Monday, December 6, 2010

Who Do You Talk To On A Bad Luck Day?

I was thinking about writing today, and I couldn't decide what to write about. In my mind was "Who do you tell when things are rough?" and "Look at my sweet baby heirlooms" and "Yay, my knees are so much better!", not to mention that this morning a friend got me started thinking about "Following Your Instincts", which has many ramifications for my life. I was a little distracted from my dilemma by the back and forth creeping of a huge truck, another delivery for the house that's being built two lots down from me. Suddenly BOOM. I ran to the door to see my mailbox laying on the ground and its pole (with the electrical light at the top) tilted 10 degrees to the left.

The young truck driver immediately came to my door, apologizing and calling his boss for me to talk with. We arranged repairs as I stood in the doorway in the 30 degree cold. The driver was sweet and apologetic. Still, I feel that awful "last straw" feeling.

It was not for nothing that I contemplated "Who do you tell when things are rough?" I've been worrying about money, my parents, my child, my health. It's been a time of very hard work and few victories. A few days ago I FINALLY had one of those wonderful days when I woke up and nothing was hurting, and I was hoping it might be a bit of a downhill stretch for a change. It was my first such day since before I broke my arm in July. A little hint of maybe some better health for a bit, a chance to build strength and improve my endurance.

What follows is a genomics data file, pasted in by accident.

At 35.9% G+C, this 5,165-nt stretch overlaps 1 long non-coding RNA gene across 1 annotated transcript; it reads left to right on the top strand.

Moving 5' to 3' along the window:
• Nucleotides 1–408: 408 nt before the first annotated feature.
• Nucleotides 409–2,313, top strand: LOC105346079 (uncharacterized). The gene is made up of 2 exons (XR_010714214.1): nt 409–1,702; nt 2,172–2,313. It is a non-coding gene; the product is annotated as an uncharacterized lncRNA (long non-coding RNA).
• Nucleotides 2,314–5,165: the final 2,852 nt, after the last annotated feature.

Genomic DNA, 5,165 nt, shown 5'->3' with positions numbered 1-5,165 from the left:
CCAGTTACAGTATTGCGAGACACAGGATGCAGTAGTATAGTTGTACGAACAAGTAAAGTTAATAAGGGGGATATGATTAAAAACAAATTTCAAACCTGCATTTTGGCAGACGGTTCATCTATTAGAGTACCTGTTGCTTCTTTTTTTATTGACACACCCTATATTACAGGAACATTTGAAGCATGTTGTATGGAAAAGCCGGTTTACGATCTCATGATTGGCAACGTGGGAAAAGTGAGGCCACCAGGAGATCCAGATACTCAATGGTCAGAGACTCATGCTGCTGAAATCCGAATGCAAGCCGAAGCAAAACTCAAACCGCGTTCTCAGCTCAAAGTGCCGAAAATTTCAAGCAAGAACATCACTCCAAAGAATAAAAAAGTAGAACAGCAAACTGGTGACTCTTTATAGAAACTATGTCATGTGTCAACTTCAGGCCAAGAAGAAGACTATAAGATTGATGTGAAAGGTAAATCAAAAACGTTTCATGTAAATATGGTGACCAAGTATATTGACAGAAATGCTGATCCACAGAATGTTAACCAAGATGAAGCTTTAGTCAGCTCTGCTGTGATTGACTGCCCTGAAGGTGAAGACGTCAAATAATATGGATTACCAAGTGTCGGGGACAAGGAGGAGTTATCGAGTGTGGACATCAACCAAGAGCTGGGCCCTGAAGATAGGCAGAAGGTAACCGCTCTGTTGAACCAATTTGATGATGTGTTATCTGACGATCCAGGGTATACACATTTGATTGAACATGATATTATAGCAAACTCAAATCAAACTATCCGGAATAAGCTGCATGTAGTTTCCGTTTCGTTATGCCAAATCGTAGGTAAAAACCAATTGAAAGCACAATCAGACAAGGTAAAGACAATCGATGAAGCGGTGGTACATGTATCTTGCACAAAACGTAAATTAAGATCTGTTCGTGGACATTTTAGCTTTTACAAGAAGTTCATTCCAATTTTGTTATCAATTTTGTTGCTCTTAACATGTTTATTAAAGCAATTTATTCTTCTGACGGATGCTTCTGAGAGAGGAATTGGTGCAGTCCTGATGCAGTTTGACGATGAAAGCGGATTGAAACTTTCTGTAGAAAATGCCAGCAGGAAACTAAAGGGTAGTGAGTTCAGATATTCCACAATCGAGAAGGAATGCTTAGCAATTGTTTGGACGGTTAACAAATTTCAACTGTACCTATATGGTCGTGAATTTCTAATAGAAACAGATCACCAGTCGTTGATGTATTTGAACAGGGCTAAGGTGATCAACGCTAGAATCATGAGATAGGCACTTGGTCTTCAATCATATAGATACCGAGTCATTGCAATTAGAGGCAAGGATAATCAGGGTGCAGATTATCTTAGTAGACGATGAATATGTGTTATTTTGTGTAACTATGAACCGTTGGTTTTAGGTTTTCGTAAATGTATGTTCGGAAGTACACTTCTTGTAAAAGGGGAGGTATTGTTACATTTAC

One of my sisters caught up on my blog a couple of days ago. She remarked that she can never see my pain when she's with me, that I don't speak about it. Part of that is because I don't know who to tell. Or what it would help. My daughter tells me that she complains to me sometimes just because she needs to say it, and that she feels better after. I haven't had that person to "just say it" to for a long time.

I used to think that your romantic partner was the natural "just say it" person. I slowly learned that wasn't necessarily so. Sometimes that person doesn't understand their function as the supportive sounding board. They may feel less than useful, or bored, or galvanize into action to solve your problems for you. At worst, they may use your downloading of problems or fears against you. I once made a long-term partner a confidante (as he seemed to make me his) only to find that he was making a long catalog of my discussions to justify calling me mentally ill.

Anyway, just this moment, I am sitting on the couch with my cauliflower and brown rice, making this neat little entry to document that today is a rough day, and that I am working hard to make more good days but I could use some luck. Just a little luck. And I would do anything to have my one sure-thing person back to talk it over with. I miss you Lorri.

1 comment:

  1. Well, your faithful readers are here to listen. Glad to find two great posts again after a bit of patient waiting...(only discovered your wonderful blog a month or two ago). An old friend and 'sister' lupus patient has just reintroduced me to knitting. I had to be reminded how to cast on, purl, etc. This will be a nice change from paper-pieced quilting which I've done off and on for years. More portable too, and with a nice relaxing rhythm to it. Am especially excited to try felting. It sounds like the perfect (i.e. extremely forgiving) form of beginner knitting for me, since all the goofs apparently disappear beneath the fuzz. Have you tried it? Thanks for blogging. We're listening...